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Stephen Jay Starger

May 23, 1941 November 13, 2020
Stephen Jay Starger
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Obituary for Stephen Jay Starger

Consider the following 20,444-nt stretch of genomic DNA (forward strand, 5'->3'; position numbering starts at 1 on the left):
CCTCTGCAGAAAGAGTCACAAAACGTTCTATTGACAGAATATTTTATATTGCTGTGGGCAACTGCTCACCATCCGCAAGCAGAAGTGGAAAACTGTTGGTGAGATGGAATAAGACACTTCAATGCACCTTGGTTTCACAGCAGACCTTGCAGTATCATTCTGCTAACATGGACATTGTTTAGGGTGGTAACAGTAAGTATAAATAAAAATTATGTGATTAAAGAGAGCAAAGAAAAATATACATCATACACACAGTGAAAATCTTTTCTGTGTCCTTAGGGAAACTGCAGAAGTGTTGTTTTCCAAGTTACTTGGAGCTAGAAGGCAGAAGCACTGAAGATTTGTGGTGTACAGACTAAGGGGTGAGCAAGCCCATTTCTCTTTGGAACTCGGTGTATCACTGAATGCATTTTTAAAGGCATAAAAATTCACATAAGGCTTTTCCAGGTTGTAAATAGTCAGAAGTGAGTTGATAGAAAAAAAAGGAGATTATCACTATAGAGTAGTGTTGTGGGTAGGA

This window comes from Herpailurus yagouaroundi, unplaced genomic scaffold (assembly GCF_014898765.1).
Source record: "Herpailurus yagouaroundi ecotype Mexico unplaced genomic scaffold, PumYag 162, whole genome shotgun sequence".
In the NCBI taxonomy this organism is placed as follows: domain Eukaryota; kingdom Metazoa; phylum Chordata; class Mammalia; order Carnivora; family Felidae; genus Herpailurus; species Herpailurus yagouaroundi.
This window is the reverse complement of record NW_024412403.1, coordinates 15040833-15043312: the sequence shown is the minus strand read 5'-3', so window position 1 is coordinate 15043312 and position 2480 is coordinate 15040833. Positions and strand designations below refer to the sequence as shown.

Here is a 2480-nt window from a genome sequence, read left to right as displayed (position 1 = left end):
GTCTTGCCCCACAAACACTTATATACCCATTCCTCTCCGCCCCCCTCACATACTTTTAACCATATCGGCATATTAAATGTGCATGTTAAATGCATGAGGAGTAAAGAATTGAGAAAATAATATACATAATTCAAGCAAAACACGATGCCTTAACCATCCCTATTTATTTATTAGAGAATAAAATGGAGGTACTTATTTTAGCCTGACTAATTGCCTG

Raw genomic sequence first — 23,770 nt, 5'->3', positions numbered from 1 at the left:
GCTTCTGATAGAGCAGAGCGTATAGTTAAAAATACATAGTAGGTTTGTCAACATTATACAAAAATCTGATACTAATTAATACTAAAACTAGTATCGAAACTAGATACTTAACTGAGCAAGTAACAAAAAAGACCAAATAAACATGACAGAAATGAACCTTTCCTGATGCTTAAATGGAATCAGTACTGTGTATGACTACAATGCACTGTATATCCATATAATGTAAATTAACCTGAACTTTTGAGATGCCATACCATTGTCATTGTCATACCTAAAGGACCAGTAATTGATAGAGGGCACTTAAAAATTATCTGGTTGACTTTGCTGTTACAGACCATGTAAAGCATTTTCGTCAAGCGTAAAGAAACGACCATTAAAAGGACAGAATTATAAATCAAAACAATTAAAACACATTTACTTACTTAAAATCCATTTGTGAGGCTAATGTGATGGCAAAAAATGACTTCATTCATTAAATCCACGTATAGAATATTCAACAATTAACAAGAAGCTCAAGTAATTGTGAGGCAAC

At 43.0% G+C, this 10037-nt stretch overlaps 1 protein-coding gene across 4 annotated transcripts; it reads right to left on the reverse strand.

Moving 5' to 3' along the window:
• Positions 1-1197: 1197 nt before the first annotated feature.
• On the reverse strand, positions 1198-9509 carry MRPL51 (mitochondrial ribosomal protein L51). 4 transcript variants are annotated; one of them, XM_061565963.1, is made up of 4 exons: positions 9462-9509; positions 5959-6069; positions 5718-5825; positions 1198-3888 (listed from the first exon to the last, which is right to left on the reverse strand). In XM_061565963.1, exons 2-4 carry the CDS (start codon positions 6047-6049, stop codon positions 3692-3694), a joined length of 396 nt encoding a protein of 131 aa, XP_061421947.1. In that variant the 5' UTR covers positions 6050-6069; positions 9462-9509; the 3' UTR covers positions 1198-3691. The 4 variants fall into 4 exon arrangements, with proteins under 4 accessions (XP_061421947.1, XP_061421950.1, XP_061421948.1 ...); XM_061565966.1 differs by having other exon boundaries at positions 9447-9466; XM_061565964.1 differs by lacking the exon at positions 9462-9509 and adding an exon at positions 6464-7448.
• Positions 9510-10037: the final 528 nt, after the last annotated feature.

Stephen J. “Steve” Starger of Warwick, RI and Willimantic, CT, died Friday November 13 at age 79. He was a writer, teacher, editor, reporter and musician, a gifted and dedicated servant of two muses. Born May 23, 1941in the Bronx, NY, he was the younger of two sons born to Joseph and Elsie Starger (neé Wolfe). His family moved from the Bronx in the early 1940s to Willimantic where, by the mid-1950s, his father owned and operated a local smoke shop and newsstand. Steve’s youthful imagination was captured by music and popular culture, with a wide range of abiding literary influences that included the controversial EC “Horror” Comics, American science fiction novels of the 1940s and 1950s and Jack Kerouac’s seminal 1957 novel, “On the Road,” to whose chronicle of “rebels and madmen, poets and writers” Steve became “hooked” for life. He entered the University of Connecticut in Storrs in 1959, majoring in English Literature. The summer of 1963, Steve got his first full-time newspaper job with the Alexandria (VA) Gazette, having also worked during his college years freelancing arts and culture features for the Willimantic Chronicle and stringing for the Hartford Times’ Willimantic bureau. He returned for his senior year at UConn and found himself in the midst of what he later described as the “nascent counter-culture” in Storrs, whose locus was the Campus Restaurant. It was there that he began a number of life long relationships to people, music and his writing. He received his B.A. from UConn in 1964. A year later, he was drafted into the U.S. Army in the midst of the Vietnam War. After basic training, he was deployed to Fort Buchanan, a training center outside San Juan, Puerto Rico where he taught English to Spanish-speaking draftees and recruits, enabling them to report to the US mainland for basic training. He was discharged in 1967, returned to Storrs, intending to collect enough credits for a master’s degree in English, but instead found himself playing keyboards for a psychedelic rock band named NGC 4594. NGC was named for an astronomical body known as the “Sombrero Galaxy.” The band relocated to New York City where they auditioned for Mercury Records and were invited to record an album of original compositions by fellow keyboardist David Bliss; one of these, “Skipping Through the Night” was released as a 45-RPM single that would become a fixture in the Campus Restaurant’s famously eclectic jukebox. The band broke up in the fall of 1967, but not before assembling enough tracks to make a demo album. The album became a cult item and was re-released in 2010 as a compact disc by a British distributor. Steve returned to daily journalism in the late 1960s with the Hartford Courant, first as a reporter with the paper’s Willimantic bureau and then as an editor and writer for the Courant’s State Desk. His varied assignments included covering the state’s anti-Vietnam War movement, making some of the paper’s first forays in rock-music reviewing and writing features for the Sunday magazine. In the early 1970s, Steve left the Courant for a return to the music business, playing piano for a series of jazz-rock outfits before helping form Sun Ship, a fusion band named for a John Coltrane LP. The band was offered a contract with Capitol Records for whom it recorded one album, in 1974, “Into the Sun.” Though the label didn’t pick up its option a year later, the band continued to work the club circuit throughout the Northeast, playing cover versions of soul, funk and pop standards of the era. Steve left the band in 1976 and got regular work playing keyboards for vocalist Dino Minelli at Hartford’s Hilton Hotel lounge. The following year, Steve relocated to the Los Angeles area where he continued to pursue his writing. He returned to Connecticut in the early 1980s and eventually found work as both a pianist, often gigging with the eponymous big band Hartford, and a journalist with the Manchester Journal-Inquirer. Thanks to Marco Squatrito’s cooking class, Steve met Polly, and quickly became embedded in family life with Polly’s two daughters Ashley and Emily. In 2006, his keen eye for visual nuance, his lifelong love for comic books and his journalistic resources came together when he co-authored, with J. David Spurlock, “Wally’s World” (Vanguard), a comprehensive and gripping biography of the brilliant and ill-starred comic book artist Wally Wood. It was shortlisted for the 2007 Will Eisner Comics Industry Award for best comics-related book. His second book, published in 2018, was the acclaimed “Misfits and Supermen” (Friesen Press), from which many of the quotes for this notice are taken. It is a vivid, moving family history and personal remembrance focusing on Steve’s relationship with his older brother Melvyn, who grew up with a combination of mental health issues that led to lifelong institutionalization. The book was hailed by Kirkus Reviews as “a unique, thoroughly engaging memoir that gets at the tragedy and dignity of our collective isolation from one another.” In both his chosen fields, Steve not only exhibited mastery of craft and a persistent, beguiling romanticism, but also served as a devoted friend, role model and unofficial mentor to generations of younger players and writers nourished by his rich, vast knowledge, his generosity of spirit and his unfailing optimism. As with the best mentors, he believed he learned as much from those younger people as they learned from him. He leaves behind his wife of 25 years, Polly T Barey of Warwick, R.I., stepdaughter, Emily B. Barey of Middleton, WI and his three grandchildren, Nina Henderson, Anne Henderson and Will Henderson, and stepdaughter, Ashley A. Barey of Newport, RI. Funeral arrangements are pending due to COVID, a celebration of life is planned for fall 2021. Memorial donations may be made to Planned Parenthood of Southern New England and Sweet Relief Musicians Fund and in the name of Melvyn D. Starger to the Camp Cuhega Scholarship Fund at the Waterford (CT) County School.